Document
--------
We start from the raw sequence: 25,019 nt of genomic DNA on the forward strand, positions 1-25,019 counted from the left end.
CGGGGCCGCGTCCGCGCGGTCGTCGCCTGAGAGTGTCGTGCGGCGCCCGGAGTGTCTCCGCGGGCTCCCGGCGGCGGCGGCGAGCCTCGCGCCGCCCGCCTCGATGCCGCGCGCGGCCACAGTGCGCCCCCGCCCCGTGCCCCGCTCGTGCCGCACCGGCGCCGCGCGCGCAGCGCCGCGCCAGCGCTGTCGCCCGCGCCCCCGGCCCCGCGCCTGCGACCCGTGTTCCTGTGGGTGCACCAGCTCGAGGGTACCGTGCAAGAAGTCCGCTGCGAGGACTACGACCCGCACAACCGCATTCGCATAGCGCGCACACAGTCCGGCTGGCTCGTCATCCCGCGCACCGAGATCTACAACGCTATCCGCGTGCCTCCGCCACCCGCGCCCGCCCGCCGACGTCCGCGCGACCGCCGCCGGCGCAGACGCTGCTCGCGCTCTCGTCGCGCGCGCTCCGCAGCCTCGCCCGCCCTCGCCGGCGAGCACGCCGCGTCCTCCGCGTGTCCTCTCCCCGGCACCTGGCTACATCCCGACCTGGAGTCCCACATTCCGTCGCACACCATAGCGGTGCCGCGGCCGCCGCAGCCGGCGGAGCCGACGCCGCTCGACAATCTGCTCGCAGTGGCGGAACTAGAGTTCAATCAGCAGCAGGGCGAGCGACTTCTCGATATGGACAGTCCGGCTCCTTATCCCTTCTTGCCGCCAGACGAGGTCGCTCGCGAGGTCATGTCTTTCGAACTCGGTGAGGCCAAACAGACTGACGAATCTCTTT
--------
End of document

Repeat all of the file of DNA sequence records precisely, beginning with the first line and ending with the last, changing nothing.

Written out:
We start from the raw sequence: 25,019 nt of genomic DNA on the forward strand, positions 1-25,019 counted from the left end.
CGGGGCCGCGTCCGCGCGGTCGTCGCCTGAGAGTGTCGTGCGGCGCCCGGAGTGTCTCCGCGGGCTCCCGGCGGCGGCGGCGAGCCTCGCGCCGCCCGCCTCGATGCCGCGCGCGGCCACAGTGCGCCCCCGCCCCGTGCCCCGCTCGTGCCGCACCGGCGCCGCGCGCGCAGCGCCGCGCCAGCGCTGTCGCCCGCGCCCCCGGCCCCGCGCCTGCGACCCGTGTTCCTGTGGGTGCACCAGCTCGAGGGTACCGTGCAAGAAGTCCGCTGCGAGGACTACGACCCGCACAACCGCATTCGCATAGCGCGCACACAGTCCGGCTGGCTCGTCATCCCGCGCACCGAGATCTACAACGCTATCCGCGTGCCTCCGCCACCCGCGCCCGCCCGCCGACGTCCGCGCGACCGCCGCCGGCGCAGACGCTGCTCGCGCTCTCGTCGCGCGCGCTCCGCAGCCTCGCCCGCCCTCGCCGGCGAGCACGCCGCGTCCTCCGCGTGTCCTCTCCCCGGCACCTGGCTACATCCCGACCTGGAGTCCCACATTCCGTCGCACACCATAGCGGTGCCGCGGCCGCCGCAGCCGGCGGAGCCGACGCCGCTCGACAATCTGCTCGCAGTGGCGGAACTAGAGTTCAATCAGCAGCAGGGCGAGCGACTTCTCGATATGGACAGTCCGGCTCCTTATCCCTTCTTGCCGCCAGACGAGGTCGCTCGCGAGGTCATGTCTTTCGAACTCGGTGAGGCCAAACAGACTGACGAATCTCTTT